Black Food Paste Turned Fondant Forest Green, Twice!

Decorating By supakiki Updated 5 Dec 2009 , 8:26pm by tonedna

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supakiki Posted 3 Dec 2009 , 11:59pm
post #1 of 8

WHAT is the problem! I actually used two different jars of black food coloring and the same thing happened, same shade. What could possibly be wrong?

7 replies
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therese379 Posted 4 Dec 2009 , 12:03am
post #2 of 8

hope this works for you.. I put in dark blue.. mix and then add black to your icing.. not royal.. navy blue.. hope this helps thumbs_up.gif

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icer101 Posted 4 Dec 2009 , 12:22am
post #3 of 8

if i am not mistaken.. green is the base for black.. i was a beatician.. that is what i learned at hair conventions.. yes, some peoples hair turned green .. when using black hair color.. go figure. you just have to use a lot of black color ... no matter the brand . when coloring icings.. hth

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supakiki Posted 4 Dec 2009 , 12:23am
post #4 of 8

I am SO dumb. It's GUM PASTE that I'm trying to color. Any difference? Thank you SO much for your reply. I'll give that a try!

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Darthburn Posted 4 Dec 2009 , 12:25am
post #5 of 8

Black and Brown color occasionally have a green overtone to it which occurs with the presence of acid in the icing; lemon juice or cream of tartar, so omit.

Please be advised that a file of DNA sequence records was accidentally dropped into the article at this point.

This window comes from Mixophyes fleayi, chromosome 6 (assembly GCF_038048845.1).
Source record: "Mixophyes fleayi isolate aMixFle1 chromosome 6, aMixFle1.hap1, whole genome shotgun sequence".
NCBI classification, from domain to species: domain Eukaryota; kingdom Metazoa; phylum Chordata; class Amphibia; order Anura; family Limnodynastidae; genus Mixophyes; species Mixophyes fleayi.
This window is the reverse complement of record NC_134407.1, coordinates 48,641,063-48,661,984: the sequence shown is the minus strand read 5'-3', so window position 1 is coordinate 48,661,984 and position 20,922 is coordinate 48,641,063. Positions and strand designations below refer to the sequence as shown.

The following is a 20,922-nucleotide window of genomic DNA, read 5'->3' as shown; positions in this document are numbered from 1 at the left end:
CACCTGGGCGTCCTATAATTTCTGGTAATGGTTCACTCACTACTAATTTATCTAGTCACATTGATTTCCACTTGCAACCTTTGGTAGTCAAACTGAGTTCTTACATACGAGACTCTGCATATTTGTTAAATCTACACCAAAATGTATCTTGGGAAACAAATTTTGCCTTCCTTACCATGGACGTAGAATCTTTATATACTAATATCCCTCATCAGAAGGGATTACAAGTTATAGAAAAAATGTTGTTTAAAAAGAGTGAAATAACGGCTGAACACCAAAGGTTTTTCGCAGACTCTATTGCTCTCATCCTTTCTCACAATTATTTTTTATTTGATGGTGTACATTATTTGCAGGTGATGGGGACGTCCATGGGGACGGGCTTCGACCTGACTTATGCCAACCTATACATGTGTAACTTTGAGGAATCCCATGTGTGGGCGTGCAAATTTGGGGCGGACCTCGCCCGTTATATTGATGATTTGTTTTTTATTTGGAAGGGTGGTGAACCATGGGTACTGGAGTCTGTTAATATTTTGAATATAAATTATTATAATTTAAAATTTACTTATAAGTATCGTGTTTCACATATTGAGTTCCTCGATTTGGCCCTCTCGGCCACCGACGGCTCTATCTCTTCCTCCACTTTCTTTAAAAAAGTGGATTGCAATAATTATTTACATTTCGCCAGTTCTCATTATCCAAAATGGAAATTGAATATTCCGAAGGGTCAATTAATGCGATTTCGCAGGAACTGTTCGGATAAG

Because it takes such a strong concentration of color to produce black, it is easier to buy black color. Mixing black color IS possible, but you need to use very strong paste colors and a LOT of it which makes the recipe bitter. A pinch of salt will help with the bitterness, but the only way to get a good strong black is with a LOT of color, especially when using gel color. Be careful with black. It will stain just about anything it touches.

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supakiki Posted 4 Dec 2009 , 1:03am
post #6 of 8

Update: I did add a ton more black it's actually BLACK!! YAY!!! I'm SO happy! Oh, and I do have a black spot on my sweatshirt to prove it. Thank you so much for your help everyone. Now I"m off to make a tux!

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indydebi Posted 5 Dec 2009 , 8:11pm
post #7 of 8

It's actually pretty logical that it appears to be green, since the Red Dye #2 was removed from the market in the '70's.

why red fades:

The 3 primary colors are red, blue and yellow. Mix all three and you get black. (Note that if you put drops of color in a bowl, it may not appear to be pure black, but that's because most of the colors we use are not "pure" in color.) Anyway ...... red fades. When the red fades, or goes away, you are left with the blue and yellow. Blue + yellow = green.

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tonedna Posted 5 Dec 2009 , 8:26pm
post #8 of 8

If you are using Wilton's black, that happens often. I love Chefmaster and I love Americolor , they give a really nice black.
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